Secret Wars II: The Leastest Generation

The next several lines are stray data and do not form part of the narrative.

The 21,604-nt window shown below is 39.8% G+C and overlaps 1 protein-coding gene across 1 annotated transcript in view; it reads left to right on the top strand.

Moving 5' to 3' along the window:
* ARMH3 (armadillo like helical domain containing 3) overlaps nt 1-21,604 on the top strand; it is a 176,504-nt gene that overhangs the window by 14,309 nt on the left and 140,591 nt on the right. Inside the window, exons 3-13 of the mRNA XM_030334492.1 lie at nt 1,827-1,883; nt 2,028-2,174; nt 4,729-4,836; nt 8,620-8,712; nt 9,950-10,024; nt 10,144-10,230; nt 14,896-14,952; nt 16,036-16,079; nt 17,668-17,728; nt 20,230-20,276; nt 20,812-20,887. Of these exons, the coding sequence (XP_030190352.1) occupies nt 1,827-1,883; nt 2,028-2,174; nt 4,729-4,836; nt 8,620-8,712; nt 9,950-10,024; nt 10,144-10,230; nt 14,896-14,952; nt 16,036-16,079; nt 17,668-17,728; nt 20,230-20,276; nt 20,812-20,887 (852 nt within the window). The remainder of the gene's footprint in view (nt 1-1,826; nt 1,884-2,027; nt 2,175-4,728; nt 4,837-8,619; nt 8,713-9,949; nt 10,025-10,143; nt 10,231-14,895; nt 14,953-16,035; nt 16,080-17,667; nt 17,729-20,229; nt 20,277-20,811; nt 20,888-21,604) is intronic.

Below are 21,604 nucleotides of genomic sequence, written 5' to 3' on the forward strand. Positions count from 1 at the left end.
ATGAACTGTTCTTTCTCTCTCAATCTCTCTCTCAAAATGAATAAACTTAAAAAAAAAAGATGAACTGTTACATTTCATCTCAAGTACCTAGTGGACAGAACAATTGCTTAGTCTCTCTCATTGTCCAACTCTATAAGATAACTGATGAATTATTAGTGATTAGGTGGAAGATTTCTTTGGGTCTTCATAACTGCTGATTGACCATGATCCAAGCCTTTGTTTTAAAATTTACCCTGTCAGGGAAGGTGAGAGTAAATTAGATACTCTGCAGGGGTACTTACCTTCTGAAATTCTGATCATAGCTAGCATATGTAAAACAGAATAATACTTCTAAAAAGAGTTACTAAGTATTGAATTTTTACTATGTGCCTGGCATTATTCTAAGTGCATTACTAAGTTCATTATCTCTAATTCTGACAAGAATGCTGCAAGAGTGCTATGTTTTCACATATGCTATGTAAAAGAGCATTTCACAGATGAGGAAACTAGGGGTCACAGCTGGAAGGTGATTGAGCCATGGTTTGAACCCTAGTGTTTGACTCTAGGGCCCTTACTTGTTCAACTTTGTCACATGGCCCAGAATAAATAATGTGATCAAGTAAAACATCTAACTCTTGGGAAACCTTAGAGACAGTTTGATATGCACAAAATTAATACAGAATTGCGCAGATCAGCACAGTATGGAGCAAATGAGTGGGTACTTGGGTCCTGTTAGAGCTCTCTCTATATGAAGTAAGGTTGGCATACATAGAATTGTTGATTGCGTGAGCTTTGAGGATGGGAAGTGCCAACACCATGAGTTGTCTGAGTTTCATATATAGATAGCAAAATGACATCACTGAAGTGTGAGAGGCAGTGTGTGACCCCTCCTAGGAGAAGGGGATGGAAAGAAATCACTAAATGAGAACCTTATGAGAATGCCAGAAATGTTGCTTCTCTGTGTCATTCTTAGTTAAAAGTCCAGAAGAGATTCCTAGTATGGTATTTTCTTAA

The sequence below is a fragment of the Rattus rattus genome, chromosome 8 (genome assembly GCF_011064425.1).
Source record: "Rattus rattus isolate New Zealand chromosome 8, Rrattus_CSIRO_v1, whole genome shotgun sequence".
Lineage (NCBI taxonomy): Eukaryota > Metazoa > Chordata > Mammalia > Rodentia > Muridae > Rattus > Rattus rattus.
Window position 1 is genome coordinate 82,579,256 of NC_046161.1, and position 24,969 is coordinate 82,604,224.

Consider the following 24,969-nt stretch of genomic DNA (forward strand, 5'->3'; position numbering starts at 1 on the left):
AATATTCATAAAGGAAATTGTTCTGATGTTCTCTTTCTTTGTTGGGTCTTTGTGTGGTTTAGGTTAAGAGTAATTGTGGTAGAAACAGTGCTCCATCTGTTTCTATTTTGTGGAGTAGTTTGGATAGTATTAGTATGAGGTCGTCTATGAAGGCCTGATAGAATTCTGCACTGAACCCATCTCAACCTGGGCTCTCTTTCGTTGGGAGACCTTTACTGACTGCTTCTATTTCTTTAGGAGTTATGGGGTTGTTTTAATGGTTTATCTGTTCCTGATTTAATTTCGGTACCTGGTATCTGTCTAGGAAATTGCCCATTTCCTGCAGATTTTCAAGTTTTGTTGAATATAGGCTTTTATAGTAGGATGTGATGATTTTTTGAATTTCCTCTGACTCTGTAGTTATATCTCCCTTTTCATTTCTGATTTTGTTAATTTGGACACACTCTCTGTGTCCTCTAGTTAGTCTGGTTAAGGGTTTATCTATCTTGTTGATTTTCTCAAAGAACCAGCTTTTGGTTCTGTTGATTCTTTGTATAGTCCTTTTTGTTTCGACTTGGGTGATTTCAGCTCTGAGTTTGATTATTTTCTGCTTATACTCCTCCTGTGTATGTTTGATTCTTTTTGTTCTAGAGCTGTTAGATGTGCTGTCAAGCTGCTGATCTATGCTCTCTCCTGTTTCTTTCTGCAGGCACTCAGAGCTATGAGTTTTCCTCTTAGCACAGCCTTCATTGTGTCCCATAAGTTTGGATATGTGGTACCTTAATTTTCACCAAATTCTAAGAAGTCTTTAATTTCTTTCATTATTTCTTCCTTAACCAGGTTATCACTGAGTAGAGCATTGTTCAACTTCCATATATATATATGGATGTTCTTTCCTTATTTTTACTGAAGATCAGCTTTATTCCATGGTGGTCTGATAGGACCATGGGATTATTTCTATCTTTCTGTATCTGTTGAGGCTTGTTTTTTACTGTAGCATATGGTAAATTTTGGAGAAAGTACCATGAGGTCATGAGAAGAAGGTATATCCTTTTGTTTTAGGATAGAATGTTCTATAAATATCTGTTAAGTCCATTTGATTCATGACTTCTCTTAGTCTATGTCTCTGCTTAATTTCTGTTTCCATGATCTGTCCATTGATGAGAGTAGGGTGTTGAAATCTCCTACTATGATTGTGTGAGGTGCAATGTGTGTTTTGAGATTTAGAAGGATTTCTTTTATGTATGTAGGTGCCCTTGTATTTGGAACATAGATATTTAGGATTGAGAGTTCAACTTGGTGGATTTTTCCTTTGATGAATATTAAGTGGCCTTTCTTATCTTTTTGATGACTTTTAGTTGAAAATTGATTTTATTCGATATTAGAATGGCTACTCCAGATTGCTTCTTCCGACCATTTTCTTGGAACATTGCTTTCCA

Marvel Super Heroes Secret Wars was one of the first, if not the first, event miniseries. Originally intended to promote a toyline (the comic is lacking in secret message producing shields...only Captain America has his shield and it doesn't work as a communication device) it has gone on to be one of the signature events of the Marvel universe. A being known as One From Beyond, which everyone calls the Beyonder for convenience, gathers parts of different planets and forms Battleworld, where he had superheroes and supervillains battle each other in order to learn which was stronger, good or evil. Eventually good won and Secret Wars has gone on to become one of the most beloved stories in Marvel history. With that success it's no surprise that they would want to do a follow-up. The Beyonder, an omnipotent being who became aware of the multiverse when his reality was pierced, is an interesting challenge to the Marvel heroes. And so it was that Secret Wars II came into existence. This was not received well by fans, and having reviewed the first eight of the nine issues I certainly agree with them. I wonder, though, if my reasons are the same as other fans? For the purposes of a proper review I did look at summaries of all the tie-ins and the one main issue I lack. This means my look into other stories isn't perfect but what I saw is enough to sadden me. The concept is not one of my problems, in part because they didn't use any heavy-handed Jesus metaphors that only work if you're actually writing about the life of Jesus. The Beyonder is still curious about humans and decides to come to Earth to learn more about us. It's actually not a bad idea. It could be an interesting look at humanity and desire, or humanity and desire in the Marvel universe, and could even be fun. It wasn't, because "wacky god hijinks" were usually reduced to "Beyonder doesn't know about going potty". I think Hard Time On Planet Earth and Saban's Masked Rider did better fish-out-of-water stories and they were just aliens. (And Dex had better instructors than Jessie did.) But "boring" is the least of my problems with this comic. In fact, there are a few issues staying in my collection because Jim Shooter, writer of this miniseries, does give us some interesting tales. There's Beyonder's meeting with Boom-Boom, his challenging Death itself, and even the mob treating the Beyonder better than most of the Marvel heroes, even ones you'd think would actually be on his side in the early stages of the event. The Beyonder's actions barely matter in most of the tie-in stories I saw reviewed. While the aftermath of this poorly thought out actions (due to not understanding how things work or sarcasm) sometimes mattered he was more often a distraction to events in the comic that had no impact on the main story. Half the comics could have not been tie-ins and would have had zero impact on the story. But do you know what really bothers me? The actions of the heroes, and even some of the "normal" people. Even for the Marvel universe jerkiness and stupidity reigns way too often. First I want to talk about Captain America. The Avengers' interactions with the Beyonder are usually to attempt to beat him up. Yes, they're attacking the omnipotent being. This isn't just their first response, it appears to be their only response in their own comic in all but one case. And when Cap isn't tossing his shield at the Beyonder he's making demands, usually to just leave before he causes trouble rather than try to explain that trouble. Even when he WASN'T! That's the problem with all the "heroes" here, an assumption that Beyonder is a threat and treating him as such no matter how much he insists he's just here to learn, so naturally that's what he becomes. Even the Thing gets into it but at least he has a good reason, right? Well, actually no. On Battleworld Ben was able to transform to and from the Thing whenever he wanted to. He didn't even need a pair of rings. (80's Saturday morning viewers may get that reference.) So he decided to stay on Battleworld where he could be human when he wanted and the Thing when he needed to. (I wonder what became of Battleworld?) It was only when that ability mysteriously disappeared (for the reason any status quo returns...someone wanted to write the original version and to heck with what contributions their predecessors did), Ben somehow returned to Earth only to find that, shockingly, Alicia wasn't waiting for him to return. Ben even had a girlfriend on Battleworld like Colossus did (who died like Colossus' did...I'm pretty sure Kitty broke up with him anyway). He seemed to think Alicia would be there and she ended up with Johnny over their mutual loss. And who does Ben blame? THE BEYONDER! Really, Ben? YOU decided to stay on Battleworld so you could be human. YOU decided to leave for no other reason than the power was lost (at least the way he tells it in this comic). YOU left your girlfriend behind. And all this is the Beyonder's fault? So Ben tries to kill him in his own comic during a wrestling match until his friend and his new crush both talk him out of it. And then he goes to kill him again in Secret Wars II, only to defend him against an army of supervillains sent by Mephisto because he's still mad Beyonder killed Death (she got better...it's comics, you really think the embodiment of Death would stay dead when nobody else does?). At least his being evil makes sense. The only one who has a case against helping the Beyonder would be Thing's old comrade Sue Richards but even then she doesn't come off so good. During the event Psycho-Man turns Sue into Malice for no good reason. (Actually, I think his whole reasoning for coming to the Marvel universe from the microverse and spreading hate all over New York City was being bored but I'm not sure.) And yet her revenge against him takes a back seat to the possible impact of an omnipotent being searching for answers, Reed's favorite activity, right? No, she even gets mad at Franklin when he tries to tell everyone about a prophetic dream he has about the Snarks, enemies of his friends in Power Pack. Are we sure the Malice influence is gone? Like I said I understand why she's upset but it's hard to be on her side considering there are larger problem here. But she also assumes Beyonder can be "dealt with" by the other superteams because her revenge is more important. Our heroine, people. The worst offenders, however, are the X-Men and New Mutants. Mephisto wanting to blow up part of the universe to stop the Beyonder I understand. (Eternity actually willing to give up an arm or wherever the Solar System exists in his body is part of the problem.) But Rachel? I know she has part of the Phoenix Force, although the specifics I'm not up on but it still seems harsh from what little I know of her. When Beyonder brings Boom-Boom to the School they see her and Beyonder and the mutants first response is to attack Beyonder, scaring Boom-Boom off. (Not surprising she would later join the wrong crowd when she goes from abusive father to people who would rather beat up her cabbie.) And why are they all after him? Because he has strange powers they can't control and they're afraid of him, always assuming he plans to do harm simply because he's so much more powerful. SOUND FAMILIAR, X-MEN? The whole thing with the mutant stories is that the Marvel universe hates and fears them for stupid reasons. I'm always making fun of the citizenry in the Marvel universe for being cynical, fearful, and angry. They treat their heroes like villains, although somehow Captain American and the Fantastic Four usually get a pass. They attack Hulk when the real way to stop him is to NOT fight him. "Spider-Man: Threat Or Menace" might as well be the new name of the Daily Bugle at this point. Even during the Secret Invasion they decided all the Skrulls were really mutants...even if there shouldn't be THAT many shapeshifting mutants in the world, and declared Norman Osborn the savior of Earth. There are entire movements dedicated to persecuting mutants while the readers debate the mutant or superhero registration acts. Sometimes even the heroes do that. So what happens when the mutants are in the position of the citizens and find someone more powerful than they are? Do they (A) try to help him learn and become a better contributor to the universe and try to answer his questions about humanity? Or do they (B) treat him like so many humans treats them, even when they try to help? If you said (B) then you know the Marvel universe very well. All Beyonder wants to do is learn about us and even help others (sometimes he's actually good at it) but at one point he just assumes being socked on the chin is humanity's way of saying hello. Way to make a good showing to the god-like being, guys! Make us look good. Think about the people who are actually nice to him. (Well, Reed tries, but Sue, Cap, and other heroes don't give him a chance.) First there's Spider-Man, where Peter tries to answer Beyonder's questions about life as best he can. He's one of three characters who is nice to him throughout the time they know him and actually contributes to his education. The second is an odd choice, a mobster named Vinnie (who probably got wacked by the Punisher at some point). While he initially just wants to use his powers to help his business they become good friends (a rarity since anyone else who tries to use him for their own ends tended to stay that way until Beyonder got bored or forced to kill him to resurrect Death) and Vinnie eventually tells him to go his own way and seek his own future. The last one is "Toots", a prostitute who works for Vinnie. While other women only fall for Beyonder thanks to his power, she honestly falls for him...somehow...and his words, a simple "I don't see you different from anyone else", is enough to convince her she's worth something and gives up the live of prostitution for a legit job she can stand to look in the mirror after. She also realizes there's no romantic possibility here and is the only woman who doesn't end a relationship with him in tears (hers or his) or death. This convinces him that it's good to help people, which none of the heroes seem willing to help out with. (I'm not surprised it took so long to create a superhero academy.) In fact they seem determined to stop him even when he's doing good. Granted, guys like Dave refuse to let Beyonder see reason for their own reasons but even after that incident they would rather punch him than help him. Finally you have the Molecule Man. While he initially tries to help he ends up on the side of the Beyonder-hating heroes, even trying to kill him...and finally succeeding at the end, when the Beyonder decides to start over from babyhood and Owen decides to kill him in that form. Even when heroes try to get Rachel or Owen to calm down and not become murderers they don't listen to reason (Rachel even stole her friends' life energy at one point in the tie-ins), and these other heroes didn't bother to give the child-like omnipotent being a chance to do anything other than leave when it should be obvious that he's not just going to go back and be nothing again because the heroes want to assume the worst...again, like people do to them all the time. Not that I'm giving the Beyonder a clean pass here. Boom-Boom and Allison Dare (the Dazzler), had good reason to reject him. Like I said, the Beyonder is in some ways childlike. He asks a lot of questions and he tries to have experiences he thinks are important for grownups humans to have. With Boom-Boom he scares her off after picking a fight with the Celstials just to prove he can. When he finds something interesting he likes to share. He didn't necessarily mean any harm but he learned from Boom-Boom the wrong lessons. (When she tries to kill herself to get Beyonder to come back she first fakes an attempt to blow herself up with her own powers then decides to do it for real, which is what he does with the universe to provoke the Celestials.) He may not have meant any harm but that's not how it looks to others as he starts balancing his power with his new emotions and personality. With Allison it was learning about love and romance. He tries to win her over and that doesn't quite work out, thanks in part to his not knowing how love works. He hasn't even mastered friendship really, but Owen and Marsha are happy because they're in love. Molecule Man is the closest thing to the Beyonder that exists in the Marvel universe. The cosmic and conceptual beings stand aside when he walks by and deferred to him when it came to fighting the One From Beyond. And yet he's content to sit and watch TV with his girlfriend or play Trivial Pursuit with their friends. Maybe love is part of being human? But nobody taught him how to woo a woman. Like with so many he did what he thought would win him a friend, or in this case love interest. He had the sense to eventually realize using his powers, which seemed to be something he broke out when things fell apart no matter how often he claimed he wouldn't use them, to manipulate her was unfulfilling. Still, while he desired learning he also loved to play. Combine this with not understanding beings who weren't whole universes and I do get why they might be afraid. Or I would if, I can't stress this enough, the heroes weren't acting like the citizens treat them, as a threat because of their great powers. I can understand Beyonder's approach, and even some individual heroes, but as a whole they became hypocrites. Then you have idiots like Dave, who refused to let the heroes talk the Beyonder out of pushing harder to help others despite the consequences, consequences being something else Beyonder had trouble thinking about due to lack of experience or following anyone else's experience (because again the heroes didn't want to be bothered to teach him or introduce him to cartoons), or that guy who saw Beyonder sitting on an island just thinking and gathered a bunch of people to just sit around thinking. (I'm pretty sure that's a step below those guys who ran with Forest Gump and got mad that he just ran back and there was nothing prolific about running across the country. At least they got exercise out of the deal.) And that's my biggest problem with this series. It's one thing for me to joke about how stupid Marvel citizens and even the heroes on occasion are, but another when they actually live up to the joke. There are stories that aren't very interesting because they're boring, but too many times it's because the heroes do to the Beyonder what the citizens do to them. The Marvel wiki (which really needs a proofreader...not that I don't) was all I needed to satisfy my curiosity as to how this miniseries ended. It's dull at some parts, and irritating in others. The rare moments when the concept was touching or amusing were too few and far between the dull and irritating parts. Trust me, stick with the original and ignore the sequel. It was a good idea but in the end a story that didn't need to be told, or at least told better.